So how do you play this?  Well maybe you don’t because there is just so much risk in the world.  I’m still trying to figure that out.  But if you do, I certianly think the copper stocks are reasonably priced for it.  Below is a comparison of a few that I have dug into where I just took analyst EBITDA estimates and averaged them to get a rough idea of the EV/EBITDA multiple these companies trade at (note that because Amerigo isn’t followed by any brokerages I have reports for I used the companies own estimates that I found in their presentations).

At the moment I have taken positions in a couple: Copper Mountain and Capstone.  But these positions are really, really small (<<1% each).

For now they are going to stay that way.  I’m just too uneasy about where all this trade stuff is going.

10 Comments Post a comment
  1. China #

    Love this blog and commenting for the first time. But this analysis of copper is pretty thin — you’re missing the most important industry for copper: Chinese residential real estate. More than half of copper use is directly linked to building construction and infrastructure. Rest is almost irrelevant. Chinese RE market is a state of madness — hard to get long copper with that backdrop.

    June 18, 2018
    • Thanks. As you might have gathered from the brevity my post (and that about half of it was talking about trade) the intent was not really to analyze the copper market. I would recommend you check out the report from BMO or another earlier this year from RBC, those are the two I’ve read through, as well as some work from the ICSG, if you want a thorough analysis. Both BMO and RBC addressed construction in China, as well as other factors like rising Indian demand that I also didn’t bother to mention here. The intent of this post, like all posts in this blog, is to succinctly explain my own personal investment decisions and so I only include elements that are key influencers of those decisions.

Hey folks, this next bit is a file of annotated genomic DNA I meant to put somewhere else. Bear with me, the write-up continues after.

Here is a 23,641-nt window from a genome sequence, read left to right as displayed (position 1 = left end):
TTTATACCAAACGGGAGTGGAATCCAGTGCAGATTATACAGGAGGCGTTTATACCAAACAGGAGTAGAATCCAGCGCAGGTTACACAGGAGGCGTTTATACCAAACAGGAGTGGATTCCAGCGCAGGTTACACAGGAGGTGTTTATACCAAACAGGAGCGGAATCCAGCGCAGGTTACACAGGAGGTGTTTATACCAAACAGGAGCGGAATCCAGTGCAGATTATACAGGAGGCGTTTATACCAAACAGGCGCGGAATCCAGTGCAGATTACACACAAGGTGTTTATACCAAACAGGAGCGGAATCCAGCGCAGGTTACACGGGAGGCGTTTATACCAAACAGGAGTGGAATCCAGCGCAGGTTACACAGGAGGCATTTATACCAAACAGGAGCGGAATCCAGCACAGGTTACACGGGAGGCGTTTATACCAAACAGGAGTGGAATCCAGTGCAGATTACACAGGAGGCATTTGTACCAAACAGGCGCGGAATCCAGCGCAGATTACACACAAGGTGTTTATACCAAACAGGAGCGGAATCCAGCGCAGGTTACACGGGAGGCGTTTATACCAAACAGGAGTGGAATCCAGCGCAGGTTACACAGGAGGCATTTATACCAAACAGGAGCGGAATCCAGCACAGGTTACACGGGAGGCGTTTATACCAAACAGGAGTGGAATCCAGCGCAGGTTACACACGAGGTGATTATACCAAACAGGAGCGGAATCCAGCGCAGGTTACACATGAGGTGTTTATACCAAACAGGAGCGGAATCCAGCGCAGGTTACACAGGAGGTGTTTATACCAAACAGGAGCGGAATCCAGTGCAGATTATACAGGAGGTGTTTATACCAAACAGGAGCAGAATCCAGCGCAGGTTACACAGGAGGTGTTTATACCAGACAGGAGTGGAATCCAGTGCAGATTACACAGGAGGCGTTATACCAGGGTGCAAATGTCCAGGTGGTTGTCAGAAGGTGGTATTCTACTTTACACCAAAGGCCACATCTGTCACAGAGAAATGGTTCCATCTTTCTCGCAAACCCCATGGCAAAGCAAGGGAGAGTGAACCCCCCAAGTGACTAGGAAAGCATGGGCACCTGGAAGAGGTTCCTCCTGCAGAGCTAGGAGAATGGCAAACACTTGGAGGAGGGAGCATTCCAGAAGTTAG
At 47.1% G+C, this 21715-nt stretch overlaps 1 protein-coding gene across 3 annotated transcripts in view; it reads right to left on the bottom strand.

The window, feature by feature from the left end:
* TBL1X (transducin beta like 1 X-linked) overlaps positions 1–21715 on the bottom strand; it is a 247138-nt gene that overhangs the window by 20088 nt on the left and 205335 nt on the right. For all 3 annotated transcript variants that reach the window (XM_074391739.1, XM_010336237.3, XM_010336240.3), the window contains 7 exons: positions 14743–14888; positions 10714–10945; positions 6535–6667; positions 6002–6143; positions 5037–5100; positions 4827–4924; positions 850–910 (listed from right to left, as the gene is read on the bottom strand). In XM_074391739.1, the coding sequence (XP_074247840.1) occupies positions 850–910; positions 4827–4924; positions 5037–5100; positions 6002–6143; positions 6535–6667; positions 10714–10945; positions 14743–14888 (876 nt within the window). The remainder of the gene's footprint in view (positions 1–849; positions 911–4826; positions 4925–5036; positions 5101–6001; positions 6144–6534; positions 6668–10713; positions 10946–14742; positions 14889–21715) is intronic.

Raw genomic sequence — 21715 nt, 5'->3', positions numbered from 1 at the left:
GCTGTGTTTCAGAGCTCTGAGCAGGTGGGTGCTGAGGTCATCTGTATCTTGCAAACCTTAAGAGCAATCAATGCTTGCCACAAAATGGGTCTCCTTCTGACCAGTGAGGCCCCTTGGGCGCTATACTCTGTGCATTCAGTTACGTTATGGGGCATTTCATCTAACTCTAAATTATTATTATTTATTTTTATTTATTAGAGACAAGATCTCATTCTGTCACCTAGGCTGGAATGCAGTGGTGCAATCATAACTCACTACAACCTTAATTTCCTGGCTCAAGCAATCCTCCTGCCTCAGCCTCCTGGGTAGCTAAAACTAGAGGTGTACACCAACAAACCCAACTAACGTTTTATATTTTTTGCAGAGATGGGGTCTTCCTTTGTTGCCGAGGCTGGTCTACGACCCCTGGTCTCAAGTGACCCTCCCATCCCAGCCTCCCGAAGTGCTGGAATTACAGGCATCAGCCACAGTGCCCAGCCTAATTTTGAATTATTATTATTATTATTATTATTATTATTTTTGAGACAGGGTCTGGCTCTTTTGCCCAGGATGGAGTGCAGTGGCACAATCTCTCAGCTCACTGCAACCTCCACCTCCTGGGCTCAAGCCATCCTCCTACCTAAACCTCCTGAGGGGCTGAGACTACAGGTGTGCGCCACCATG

June 19, 2018
      • arf #

        You got a link to that BMO report?

        June 19, 2018
      • I dont know of one. But if you send me an email I can get you a copy.

        June 19, 2018
  2. German reader #

    I think it’s also important to keep in mind that the copper market is huge. So even with a supply deficit the price will never explode.
    Uranium or cobalt are small markets so they can easily double and then still be reasonably priced for their respective usages.
    You won’t see that with copper, also evident in the rather soft price escalation predicted by BMO.

    June 20, 2018
    • Thats true. Though I suspect BMO is being quite conservative thinking that all we will see is $3.50 copper if the scenario they describe plays out. Commodities always surprise me by how far they overshoot. If we don’t see some disruption in the economy and this supply/demand scenario plays out I would bet we see way higher prices, maybe $5+

      June 21, 2018
      • German reader #

        I agree. But bet on it? I think cheap names with prudent management and good economics will do well, very well. But I wouldn’t expect a huge headwind just from the commodity price. Just look at the gold stocks…gold is slightly up, stocks didn’t care.

        Maybe I am wrong and once sentiment changes we will see some good development.

        June 21, 2018
      • German reader #


        June 21, 2018
  3. arf #

    Another way to play it would be value added producers of copper products like wires. They often use cost plus method, so fixed gross margin %. On top of fixed expenses.

    June 21, 2018
    • Yup good point. What are the companies that fit that?

      June 22, 2018